Spread thin and exhausted: The life of a student athlete

By Jasmine Pankratz – Horizon Sports Editor

Waking up for class, going to practice, doing homework, maintaining a social life, all while being physically and mentally exhausted: That’s a day on repeat in the life of a student athlete.

For some student athletes such as sophomore Erin Brubaker, there is even more that goes into her day-to-day schedule. Brubaker is a member of the volleyball team and Bel Canto, as well as being a resident assistant, a Norma, and a full time student.

“Some Wednesdays I have classes all day, a volleyball game, RA cluster, a mod meeting and homework,” she said. “To manage my time I plan out my day before it starts, write down all my homework, and start homework right after practice. I make sure that everything is done before I go out for the night.”

Erin Brubaker spiking the ball for a kill.
Erin Brubaker going up for a hit. Photo: Sarah Booth, Horizon Staff Photographer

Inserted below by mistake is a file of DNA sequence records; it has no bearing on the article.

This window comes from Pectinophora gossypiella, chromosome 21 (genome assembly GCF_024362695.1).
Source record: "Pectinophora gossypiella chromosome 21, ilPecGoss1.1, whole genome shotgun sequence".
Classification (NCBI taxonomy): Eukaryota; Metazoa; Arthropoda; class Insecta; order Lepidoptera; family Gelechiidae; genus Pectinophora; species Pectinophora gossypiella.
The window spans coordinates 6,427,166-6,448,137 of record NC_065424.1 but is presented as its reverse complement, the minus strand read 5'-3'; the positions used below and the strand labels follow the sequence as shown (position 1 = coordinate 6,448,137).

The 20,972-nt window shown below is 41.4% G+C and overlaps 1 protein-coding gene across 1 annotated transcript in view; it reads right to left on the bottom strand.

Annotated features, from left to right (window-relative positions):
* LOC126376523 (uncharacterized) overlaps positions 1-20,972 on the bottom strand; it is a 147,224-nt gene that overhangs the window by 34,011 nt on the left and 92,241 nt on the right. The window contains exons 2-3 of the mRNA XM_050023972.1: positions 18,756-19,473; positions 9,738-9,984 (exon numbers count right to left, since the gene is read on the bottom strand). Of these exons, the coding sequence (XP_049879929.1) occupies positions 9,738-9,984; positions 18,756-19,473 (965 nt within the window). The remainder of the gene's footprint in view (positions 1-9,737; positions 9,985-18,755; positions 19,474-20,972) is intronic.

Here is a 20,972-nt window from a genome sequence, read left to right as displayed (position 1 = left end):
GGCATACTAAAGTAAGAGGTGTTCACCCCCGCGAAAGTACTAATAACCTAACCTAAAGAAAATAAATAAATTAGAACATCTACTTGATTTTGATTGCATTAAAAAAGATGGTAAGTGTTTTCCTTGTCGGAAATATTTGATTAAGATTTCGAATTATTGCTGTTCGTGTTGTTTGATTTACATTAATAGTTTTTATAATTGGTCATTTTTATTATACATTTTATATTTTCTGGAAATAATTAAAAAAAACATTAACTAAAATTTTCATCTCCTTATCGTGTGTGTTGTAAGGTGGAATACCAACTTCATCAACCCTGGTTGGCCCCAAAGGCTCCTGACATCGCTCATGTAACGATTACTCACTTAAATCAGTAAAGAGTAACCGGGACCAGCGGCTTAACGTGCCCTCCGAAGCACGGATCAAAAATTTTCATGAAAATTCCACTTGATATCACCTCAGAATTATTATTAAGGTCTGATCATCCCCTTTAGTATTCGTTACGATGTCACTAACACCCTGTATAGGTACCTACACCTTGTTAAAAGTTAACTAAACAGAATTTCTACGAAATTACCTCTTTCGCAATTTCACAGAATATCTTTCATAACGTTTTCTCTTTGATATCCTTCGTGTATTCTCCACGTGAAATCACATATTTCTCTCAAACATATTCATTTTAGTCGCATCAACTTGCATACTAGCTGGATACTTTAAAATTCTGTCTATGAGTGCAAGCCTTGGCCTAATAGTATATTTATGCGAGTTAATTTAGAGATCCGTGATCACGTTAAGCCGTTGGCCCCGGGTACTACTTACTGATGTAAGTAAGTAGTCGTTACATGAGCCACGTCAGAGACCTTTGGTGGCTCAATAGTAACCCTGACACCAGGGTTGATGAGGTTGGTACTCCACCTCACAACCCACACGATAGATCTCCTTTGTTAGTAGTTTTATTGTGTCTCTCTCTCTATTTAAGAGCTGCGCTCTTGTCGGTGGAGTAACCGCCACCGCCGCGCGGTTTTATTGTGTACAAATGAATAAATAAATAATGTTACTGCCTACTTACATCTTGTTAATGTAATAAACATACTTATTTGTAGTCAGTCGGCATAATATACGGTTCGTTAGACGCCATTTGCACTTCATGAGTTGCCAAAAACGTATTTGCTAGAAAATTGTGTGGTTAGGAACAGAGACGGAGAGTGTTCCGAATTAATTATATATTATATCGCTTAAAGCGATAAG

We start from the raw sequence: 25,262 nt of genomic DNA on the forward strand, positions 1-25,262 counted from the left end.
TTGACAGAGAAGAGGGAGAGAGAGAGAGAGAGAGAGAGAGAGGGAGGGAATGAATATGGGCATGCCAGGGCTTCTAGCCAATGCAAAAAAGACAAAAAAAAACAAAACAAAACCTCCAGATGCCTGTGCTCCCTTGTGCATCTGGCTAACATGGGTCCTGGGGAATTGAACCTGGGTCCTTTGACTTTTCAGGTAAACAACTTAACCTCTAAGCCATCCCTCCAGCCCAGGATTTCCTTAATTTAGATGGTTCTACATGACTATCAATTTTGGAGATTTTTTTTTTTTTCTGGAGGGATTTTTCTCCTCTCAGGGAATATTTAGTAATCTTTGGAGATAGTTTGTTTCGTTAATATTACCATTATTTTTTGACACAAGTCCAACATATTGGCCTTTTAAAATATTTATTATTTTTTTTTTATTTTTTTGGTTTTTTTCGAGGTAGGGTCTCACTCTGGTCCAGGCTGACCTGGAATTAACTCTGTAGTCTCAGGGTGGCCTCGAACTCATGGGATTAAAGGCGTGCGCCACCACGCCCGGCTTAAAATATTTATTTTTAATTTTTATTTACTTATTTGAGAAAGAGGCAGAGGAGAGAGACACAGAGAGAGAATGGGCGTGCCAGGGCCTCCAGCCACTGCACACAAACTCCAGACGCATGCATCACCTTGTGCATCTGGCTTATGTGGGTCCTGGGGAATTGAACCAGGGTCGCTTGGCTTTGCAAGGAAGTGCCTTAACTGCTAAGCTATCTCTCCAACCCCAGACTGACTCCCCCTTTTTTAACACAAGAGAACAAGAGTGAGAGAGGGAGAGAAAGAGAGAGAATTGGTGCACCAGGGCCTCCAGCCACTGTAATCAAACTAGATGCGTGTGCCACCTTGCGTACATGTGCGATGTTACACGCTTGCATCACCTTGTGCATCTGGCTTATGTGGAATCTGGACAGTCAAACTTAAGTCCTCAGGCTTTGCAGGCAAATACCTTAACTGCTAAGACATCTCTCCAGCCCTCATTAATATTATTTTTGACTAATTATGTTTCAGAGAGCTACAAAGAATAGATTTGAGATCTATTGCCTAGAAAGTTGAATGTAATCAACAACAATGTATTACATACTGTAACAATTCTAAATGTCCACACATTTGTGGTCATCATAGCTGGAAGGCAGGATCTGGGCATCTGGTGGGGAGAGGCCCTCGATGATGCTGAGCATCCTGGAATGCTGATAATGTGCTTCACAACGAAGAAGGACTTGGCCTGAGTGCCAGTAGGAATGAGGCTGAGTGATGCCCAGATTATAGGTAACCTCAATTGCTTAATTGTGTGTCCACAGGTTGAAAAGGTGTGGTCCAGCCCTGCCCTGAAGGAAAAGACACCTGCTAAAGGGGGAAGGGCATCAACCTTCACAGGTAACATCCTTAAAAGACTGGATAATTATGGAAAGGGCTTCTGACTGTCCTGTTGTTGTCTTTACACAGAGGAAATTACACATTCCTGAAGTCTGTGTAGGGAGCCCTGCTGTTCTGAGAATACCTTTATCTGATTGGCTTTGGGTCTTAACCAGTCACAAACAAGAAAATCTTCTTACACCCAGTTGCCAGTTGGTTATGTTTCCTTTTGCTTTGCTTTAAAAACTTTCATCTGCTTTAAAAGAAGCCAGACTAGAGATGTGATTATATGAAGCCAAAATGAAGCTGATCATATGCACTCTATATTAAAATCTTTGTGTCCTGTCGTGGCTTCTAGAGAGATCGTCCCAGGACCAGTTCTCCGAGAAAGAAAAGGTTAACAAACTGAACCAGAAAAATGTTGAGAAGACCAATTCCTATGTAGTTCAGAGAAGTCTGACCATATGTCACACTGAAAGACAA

For freshman softball player Kendall Richardson, time management attempts often result in an irregular sleep schedule.

And Richardson isn’t the only one. An article on NCAA.org called “Mind, Body, and Sport: Sleeping Disorders,” reported that one-third of student-athletes get fewer than seven hours of sleep per night.

“It’s hard,” she said. “When I’m doing homework I’m thinking about practice and while practicing I’m thinking about homework…when all I want to do is sleep.”

How can athletes manage their time while not being overwhelmed with stress? Brubaker’s got it figured out.

“I handle stress by taking things one at a time,” she said. “By doing homework one subject at a time I don’t get too overwhelmed and by taking each part of the day as it comes I feel a lot more relaxed and happy about everything I’m doing. I also take time to be around people that put me in great moods so that always takes away a lot of stress as well.”

Dean of student success Deb Roth also has observed some helpful tips.

“Successful student athletes work more than one day ahead and often do assignments on the day they are assigned rather than the night before they are due,” she said. “This pattern allows them the necessary cushion to easily hand in assignments before they have to miss class for game travel.”

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